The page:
The idea in bold-face print is a summary of the quote. The number is the page on which the quote was found.
Civilization 841 Mankind's inventions are blotting out the beauty of nature and human life. "In one way or another, here and there, and all around us, the inventions of mankind are fast blotting the picturesque, the poetic, and the beautiful out of human life." Hawthorne: “Fire-Worship”
Civilization 1129 Indian arrowheads differ from modern artifacts because of their individuality. "Their [Indian arrowheads’] great charm consists in this rudeness, and in the individuality of each article, so different from the productions of civilized machinery, which shapes everything on one pattern." Hawthorne: Preface to “The Old Manse”
Civilization 171 Civilization only complicates man's barbarism and misery. "In growing civilized has man really done anything more than complicate his barbarism and refine his misery?" Paul Bourget. 1883. Gross, ed. Oxford Book of Aphorisms.
Civilization xix Freud uncovered the hidden worlds of the individual; Frazer uncovered the hidden worlds of society. "Indeed, what Freud did for the individual, Frazer did for civilization as a whole...as Freud deepened men’s insight into the behavior of individuals by uncovering the ruder world of the subconscious, from which so much of it [behavior] springs, so Frazer enlarged man’s understanding of the behavior of societies by laying bare the primitive concepts and modes of thought which underlie and inform so many of their institutions and which persist, as a subliminal element of their culture, in their traditional folk customs." Gaster, Editor’s Foreword. Frazer, The New Golden Bough.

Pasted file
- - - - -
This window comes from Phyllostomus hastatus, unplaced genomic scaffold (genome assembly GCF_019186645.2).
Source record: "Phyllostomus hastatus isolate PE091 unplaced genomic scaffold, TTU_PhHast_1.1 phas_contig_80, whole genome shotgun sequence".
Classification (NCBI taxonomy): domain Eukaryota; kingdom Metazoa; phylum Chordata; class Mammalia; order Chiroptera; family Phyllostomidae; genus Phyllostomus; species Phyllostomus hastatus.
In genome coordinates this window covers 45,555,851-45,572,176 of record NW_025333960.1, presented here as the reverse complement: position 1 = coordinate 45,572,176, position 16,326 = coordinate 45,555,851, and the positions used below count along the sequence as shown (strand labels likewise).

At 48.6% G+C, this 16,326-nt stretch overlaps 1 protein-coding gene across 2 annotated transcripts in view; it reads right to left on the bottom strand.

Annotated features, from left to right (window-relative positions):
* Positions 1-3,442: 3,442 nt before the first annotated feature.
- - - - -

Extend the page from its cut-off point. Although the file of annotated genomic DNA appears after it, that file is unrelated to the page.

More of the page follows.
Civilization xx Primitive behavior occurs in modern man. "...overall picture of how, at the primitive level, man in general thinks and acts, and of how that primitive mentality persists sporadically even in the more advanced stages of his development." Gaster, Editor’s Foreword. Frazer, The New Golden Bough.
Civilization xxv From savagery to civilization. "...enabling us to follow the long march, the slow and toilsome ascent of humanity from savagery to civilization." J.G. Frazer, Introduction. Frazer, The New Golden Bough.
Civilization xxvi Many of our beliefs are based on superstition rather than on science. "...shows that much which we are wont to regard as solid rests on the sands of superstition rather than on the rock of nature." J.G. Frazer, Introduction. Frazer, The New Golden Bough.
Civilization 496 Men humanize their divinities as they grow more civilized. "As men emerge from savagery the tendency to humanize their divinities gains strength…." Frazer, The New Golden Bough.
Civilization 738 The path of knowledge goes from magic to religion to science. "…the movement of the higher thought, so far as we can trace it, has on the whole been from magic through religion to science." Frazer, The New Golden Bough.
Civilization 420 "Where the paved road ends…." DeLillo, Underworld.
Civilizations 1025 Men think that their own way of doing things will persist forever. "…and imagine, doubtless, that their own system of affairs will endure forever." Hawthorne: “Main-Street”